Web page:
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The fight for women’s liberation from capitalism is no joke - Elly Badcock explains why.

International Womens Day poster

A woman walks into a bar…

and is groped by a stranger whilst ordering a drink.

It’s not funny; not even a bit.

Try these for size. A woman walks into a university and walks out with a grade 12% lower than that of her male classmates because her essays weren't anonymously marked. A woman walks into her front room and is attacked by her violent partner. A woman walks into a job interview and straight back out to the dole queue. A woman walks into a bank and finds her pay is still less than her husband’s. A woman walks into a police station and leaves believing she deserved it. A woman walks into a low-paid precarious cleaning job and stays there for the rest of her life.

That's the reality of women's existence under modern capitalism. And no, it's not funny, or frivolous. It illustrates why, now more than ever, we need to tackle women's oppression head-on.

Today (8th March) is the 101st anniversary of International Women's Day (IWD). Tellingly, IWD was originally called International Working Women's Day - established by socialists to promote suffrage and equal rights for women worldwide. That it no longer includes a reference to the work - paid and unpaid - performed by women across the world is particularly painful given the glaring problems women are facing in a worldwide economic crisis.

Here in the UK, the austerity drive means nothing less than an all-out attack on every aspect of women's lives.

If we don't work we are part of the vile heap of jobless scroungers - popping out children in a never-ending stream to claim benefits barely enough to live on. We're taking money from hard-working, ambitious men and women and using it to finance a lavish life on the dole.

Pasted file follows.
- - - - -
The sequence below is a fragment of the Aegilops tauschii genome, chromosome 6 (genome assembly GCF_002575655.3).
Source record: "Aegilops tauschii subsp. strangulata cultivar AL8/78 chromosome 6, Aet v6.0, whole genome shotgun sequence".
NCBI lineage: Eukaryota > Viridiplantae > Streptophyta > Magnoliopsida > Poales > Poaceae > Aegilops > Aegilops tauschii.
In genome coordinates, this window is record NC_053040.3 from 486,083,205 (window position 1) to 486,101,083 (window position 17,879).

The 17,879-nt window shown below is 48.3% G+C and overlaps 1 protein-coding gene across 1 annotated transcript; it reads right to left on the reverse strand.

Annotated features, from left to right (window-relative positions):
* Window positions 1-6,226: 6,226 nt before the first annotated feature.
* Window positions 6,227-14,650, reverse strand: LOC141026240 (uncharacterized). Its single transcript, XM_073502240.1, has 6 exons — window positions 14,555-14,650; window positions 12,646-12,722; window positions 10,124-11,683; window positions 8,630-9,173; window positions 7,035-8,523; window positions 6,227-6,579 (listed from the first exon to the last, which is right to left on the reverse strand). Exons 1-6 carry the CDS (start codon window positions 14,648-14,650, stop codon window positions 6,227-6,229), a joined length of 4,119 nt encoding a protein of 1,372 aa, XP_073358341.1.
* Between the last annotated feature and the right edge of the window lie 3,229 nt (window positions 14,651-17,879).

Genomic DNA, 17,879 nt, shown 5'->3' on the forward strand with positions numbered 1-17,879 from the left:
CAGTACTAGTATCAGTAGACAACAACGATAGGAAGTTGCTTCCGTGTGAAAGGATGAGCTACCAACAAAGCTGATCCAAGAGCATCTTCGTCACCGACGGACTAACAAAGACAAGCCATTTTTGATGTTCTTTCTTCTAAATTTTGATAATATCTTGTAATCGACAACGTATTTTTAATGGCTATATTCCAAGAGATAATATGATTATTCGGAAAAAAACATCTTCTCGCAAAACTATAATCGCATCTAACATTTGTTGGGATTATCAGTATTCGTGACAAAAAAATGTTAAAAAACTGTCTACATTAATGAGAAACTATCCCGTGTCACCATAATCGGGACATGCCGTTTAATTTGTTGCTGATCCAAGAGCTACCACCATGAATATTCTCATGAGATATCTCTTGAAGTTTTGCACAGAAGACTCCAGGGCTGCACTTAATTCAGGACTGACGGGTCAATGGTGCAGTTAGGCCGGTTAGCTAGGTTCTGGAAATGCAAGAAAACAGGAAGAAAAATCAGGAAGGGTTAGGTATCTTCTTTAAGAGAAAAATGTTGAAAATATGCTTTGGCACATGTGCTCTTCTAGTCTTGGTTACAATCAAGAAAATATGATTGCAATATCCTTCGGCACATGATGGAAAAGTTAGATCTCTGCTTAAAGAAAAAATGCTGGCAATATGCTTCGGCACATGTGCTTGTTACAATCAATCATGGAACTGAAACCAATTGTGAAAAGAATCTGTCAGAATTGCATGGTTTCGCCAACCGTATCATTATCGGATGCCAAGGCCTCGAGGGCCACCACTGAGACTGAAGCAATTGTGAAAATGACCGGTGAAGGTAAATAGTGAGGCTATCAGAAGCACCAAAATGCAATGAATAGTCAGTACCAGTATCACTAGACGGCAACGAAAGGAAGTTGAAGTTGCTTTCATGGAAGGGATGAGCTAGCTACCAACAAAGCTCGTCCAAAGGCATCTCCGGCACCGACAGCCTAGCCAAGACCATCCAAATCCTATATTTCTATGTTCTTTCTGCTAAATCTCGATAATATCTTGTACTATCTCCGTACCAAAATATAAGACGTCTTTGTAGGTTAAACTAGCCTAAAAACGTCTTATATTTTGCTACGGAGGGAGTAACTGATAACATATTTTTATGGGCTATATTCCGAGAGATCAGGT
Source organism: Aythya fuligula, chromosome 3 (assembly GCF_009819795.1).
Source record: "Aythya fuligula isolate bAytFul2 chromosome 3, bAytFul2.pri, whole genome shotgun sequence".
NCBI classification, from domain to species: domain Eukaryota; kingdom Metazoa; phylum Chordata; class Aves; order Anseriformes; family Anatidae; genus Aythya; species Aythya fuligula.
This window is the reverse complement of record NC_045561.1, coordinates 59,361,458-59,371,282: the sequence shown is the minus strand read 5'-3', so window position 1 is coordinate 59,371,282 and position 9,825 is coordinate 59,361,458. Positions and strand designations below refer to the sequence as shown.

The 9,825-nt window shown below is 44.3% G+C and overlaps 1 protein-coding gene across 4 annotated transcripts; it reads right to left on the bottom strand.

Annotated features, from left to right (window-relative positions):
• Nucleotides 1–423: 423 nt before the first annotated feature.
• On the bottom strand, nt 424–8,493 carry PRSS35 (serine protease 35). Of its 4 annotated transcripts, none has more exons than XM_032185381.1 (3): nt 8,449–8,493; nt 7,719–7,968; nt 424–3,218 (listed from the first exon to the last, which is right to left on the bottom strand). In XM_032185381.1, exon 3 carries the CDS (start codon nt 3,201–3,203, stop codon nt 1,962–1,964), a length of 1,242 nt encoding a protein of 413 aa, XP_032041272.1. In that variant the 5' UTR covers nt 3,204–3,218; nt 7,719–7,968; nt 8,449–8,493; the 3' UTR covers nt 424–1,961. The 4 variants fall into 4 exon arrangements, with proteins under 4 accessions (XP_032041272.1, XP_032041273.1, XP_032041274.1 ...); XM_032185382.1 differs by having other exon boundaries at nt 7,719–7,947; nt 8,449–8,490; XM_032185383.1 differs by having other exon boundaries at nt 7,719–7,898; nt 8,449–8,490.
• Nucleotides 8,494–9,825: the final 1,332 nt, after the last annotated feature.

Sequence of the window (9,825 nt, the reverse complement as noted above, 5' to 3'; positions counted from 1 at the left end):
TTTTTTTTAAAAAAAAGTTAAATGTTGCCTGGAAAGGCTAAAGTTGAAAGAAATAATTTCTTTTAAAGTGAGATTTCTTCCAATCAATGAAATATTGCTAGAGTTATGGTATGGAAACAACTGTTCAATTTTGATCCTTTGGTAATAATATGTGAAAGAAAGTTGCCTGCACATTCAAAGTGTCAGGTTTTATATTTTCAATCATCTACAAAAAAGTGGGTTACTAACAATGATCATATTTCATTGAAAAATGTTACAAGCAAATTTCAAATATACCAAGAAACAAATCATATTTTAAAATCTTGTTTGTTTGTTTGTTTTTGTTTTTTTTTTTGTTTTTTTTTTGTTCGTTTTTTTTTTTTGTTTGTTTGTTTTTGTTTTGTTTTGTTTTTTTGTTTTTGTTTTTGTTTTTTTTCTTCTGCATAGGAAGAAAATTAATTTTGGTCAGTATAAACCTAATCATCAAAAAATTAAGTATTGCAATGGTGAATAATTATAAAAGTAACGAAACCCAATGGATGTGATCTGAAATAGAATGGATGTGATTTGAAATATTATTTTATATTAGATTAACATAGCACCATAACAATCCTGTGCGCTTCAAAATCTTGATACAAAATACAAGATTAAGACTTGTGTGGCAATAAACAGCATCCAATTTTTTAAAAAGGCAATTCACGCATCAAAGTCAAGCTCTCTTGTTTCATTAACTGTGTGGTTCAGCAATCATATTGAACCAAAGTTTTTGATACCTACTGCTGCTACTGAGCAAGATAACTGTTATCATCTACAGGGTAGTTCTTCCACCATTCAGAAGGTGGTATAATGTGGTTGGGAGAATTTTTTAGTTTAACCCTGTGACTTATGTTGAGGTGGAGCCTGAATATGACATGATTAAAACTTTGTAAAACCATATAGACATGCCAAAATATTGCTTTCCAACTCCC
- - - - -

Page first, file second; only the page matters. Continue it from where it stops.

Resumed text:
If we do work, of course, we do so in dire circumstances. Taking up the majority of low-paid work in this country, women's labour is thankless, tiresome and precarious. Germaine Greer may not have been right about everything, but she hit the nail on the head when she declared that 'women have always done the shit work; and work done by women in any great number inevitably becomes shit work'. Accordingly, women are paid shit wages for this ‘shit work’ – on average 14.9% less than men.

And even if women were to be paid equally and fairly for the work we do, we could hardly hold up women's current economic status as a cause for celebration. In real terms, working people's wages have remained stagnant over the past four decades. What this means is that a woman and her partner can look forward to earning a conjoined income equivalent to that of a single man's in the 1970s. Only the most hard-nosed capitalists could call that progress; it seems as if all we have achieved is the right to be equally economically exploited.

The tragedy is that women being allowed into the labour market, and receiving equal remuneration for their work, was supposed to usher in a new era where women didn't have to remain in abusive and unsatisfactory relationships for economic reasons. The fact that two people earning an average income - £17,000 a year - will struggle to cover rent, bills and food for a family makes that idea laughable.